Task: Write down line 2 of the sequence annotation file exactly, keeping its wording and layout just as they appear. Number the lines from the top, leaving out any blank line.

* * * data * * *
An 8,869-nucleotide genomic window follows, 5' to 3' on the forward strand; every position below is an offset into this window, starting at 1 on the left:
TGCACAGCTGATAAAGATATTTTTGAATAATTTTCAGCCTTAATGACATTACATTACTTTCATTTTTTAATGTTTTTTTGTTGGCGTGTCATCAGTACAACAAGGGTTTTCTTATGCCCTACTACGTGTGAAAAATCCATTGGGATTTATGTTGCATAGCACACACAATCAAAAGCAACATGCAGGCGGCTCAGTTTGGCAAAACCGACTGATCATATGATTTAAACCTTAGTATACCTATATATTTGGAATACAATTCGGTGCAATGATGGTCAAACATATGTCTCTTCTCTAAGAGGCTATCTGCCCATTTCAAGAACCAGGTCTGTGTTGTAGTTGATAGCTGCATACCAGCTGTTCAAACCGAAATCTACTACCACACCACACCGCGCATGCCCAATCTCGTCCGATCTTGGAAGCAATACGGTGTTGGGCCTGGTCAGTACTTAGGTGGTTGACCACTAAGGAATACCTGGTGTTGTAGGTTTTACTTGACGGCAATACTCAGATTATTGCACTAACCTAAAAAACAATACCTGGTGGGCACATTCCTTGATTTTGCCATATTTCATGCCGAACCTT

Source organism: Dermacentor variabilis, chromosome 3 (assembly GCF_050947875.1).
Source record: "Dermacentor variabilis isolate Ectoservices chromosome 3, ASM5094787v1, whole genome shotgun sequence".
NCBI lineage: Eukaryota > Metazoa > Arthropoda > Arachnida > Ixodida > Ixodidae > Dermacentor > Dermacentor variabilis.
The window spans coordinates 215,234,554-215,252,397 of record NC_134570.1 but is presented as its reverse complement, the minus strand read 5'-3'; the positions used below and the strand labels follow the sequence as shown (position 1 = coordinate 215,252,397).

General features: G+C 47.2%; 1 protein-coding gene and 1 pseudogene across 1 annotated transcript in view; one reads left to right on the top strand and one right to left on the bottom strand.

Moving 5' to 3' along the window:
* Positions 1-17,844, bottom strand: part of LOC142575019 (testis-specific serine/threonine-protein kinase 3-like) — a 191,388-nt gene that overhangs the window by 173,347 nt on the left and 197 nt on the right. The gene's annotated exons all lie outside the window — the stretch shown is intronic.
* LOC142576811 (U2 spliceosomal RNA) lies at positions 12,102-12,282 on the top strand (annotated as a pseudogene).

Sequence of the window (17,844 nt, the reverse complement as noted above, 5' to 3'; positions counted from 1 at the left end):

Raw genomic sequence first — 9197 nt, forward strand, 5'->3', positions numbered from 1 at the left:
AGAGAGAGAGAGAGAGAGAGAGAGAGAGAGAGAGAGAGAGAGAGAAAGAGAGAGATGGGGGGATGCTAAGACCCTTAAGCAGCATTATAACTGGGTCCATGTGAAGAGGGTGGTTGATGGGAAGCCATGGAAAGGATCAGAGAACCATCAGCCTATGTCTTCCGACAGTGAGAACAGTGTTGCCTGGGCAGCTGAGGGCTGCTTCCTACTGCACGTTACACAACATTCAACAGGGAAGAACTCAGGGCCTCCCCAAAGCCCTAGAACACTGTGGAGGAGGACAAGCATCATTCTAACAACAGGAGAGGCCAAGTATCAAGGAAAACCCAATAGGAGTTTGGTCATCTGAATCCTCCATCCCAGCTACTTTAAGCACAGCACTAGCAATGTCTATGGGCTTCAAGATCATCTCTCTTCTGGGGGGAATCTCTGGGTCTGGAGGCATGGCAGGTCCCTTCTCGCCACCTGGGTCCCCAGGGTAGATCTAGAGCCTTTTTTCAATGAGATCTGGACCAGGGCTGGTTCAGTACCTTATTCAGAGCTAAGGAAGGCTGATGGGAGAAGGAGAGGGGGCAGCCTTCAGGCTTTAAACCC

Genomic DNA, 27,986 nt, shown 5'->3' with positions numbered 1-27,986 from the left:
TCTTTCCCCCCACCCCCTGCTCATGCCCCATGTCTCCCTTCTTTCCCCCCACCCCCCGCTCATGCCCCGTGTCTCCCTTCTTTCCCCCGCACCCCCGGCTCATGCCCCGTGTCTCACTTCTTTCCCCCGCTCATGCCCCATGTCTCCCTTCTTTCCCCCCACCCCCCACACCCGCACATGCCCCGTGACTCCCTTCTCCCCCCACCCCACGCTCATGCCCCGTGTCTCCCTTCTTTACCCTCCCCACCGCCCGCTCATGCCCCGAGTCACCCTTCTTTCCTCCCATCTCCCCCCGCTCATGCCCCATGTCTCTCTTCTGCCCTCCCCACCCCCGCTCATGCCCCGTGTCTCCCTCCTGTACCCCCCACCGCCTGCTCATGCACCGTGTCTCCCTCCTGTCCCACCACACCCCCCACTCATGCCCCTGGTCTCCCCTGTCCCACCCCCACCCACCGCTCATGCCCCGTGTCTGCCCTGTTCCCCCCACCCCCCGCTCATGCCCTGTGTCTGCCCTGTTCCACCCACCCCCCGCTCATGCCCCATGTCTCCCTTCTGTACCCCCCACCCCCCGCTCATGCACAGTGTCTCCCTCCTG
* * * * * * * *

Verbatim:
TGCACAGCTGATAAAGATATTTTTGAATAATTTTCAGCCTTAATGACATTACATTACTTTCATTTTTTAATGTTTTTTTGTTGGCGTGTCATCAGTACAACAAGGGTTTTCTTATGCCCTACTACGTGTGAAAAATCCATTGGGATTTATGTTGCATAGCACACACAATCAAAAGCAACATGCAGGCGGCTCAGTTTGGCAAAACCGACTGATCATATGATTTAAACCTTAGTATACCTATATATTTGGAATACAATTCGGTGCAATGATGGTCAAACATATGTCTCTTCTCTAAGAGGCTATCTGCCCATTTCAAGAACCAGGTCTGTGTTGTAGTTGATAGCTGCATACCAGCTGTTCAAACCGAAATCTACTACCACACCACACCGCGCATGCCCAATCTCGTCCGATCTTGGAAGCAATACGGTGTTGGGCCTGGTCAGTACTTAGGTGGTTGACCACTAAGGAATACCTGGTGTTGTAGGTTTTACTTGACGGCAATACTCAGATTATTGCACTAACCTAAAAAACAATACCTGGTGGGCACATTCCTTGATTTTGCCATATTTCATGCCGAACCTT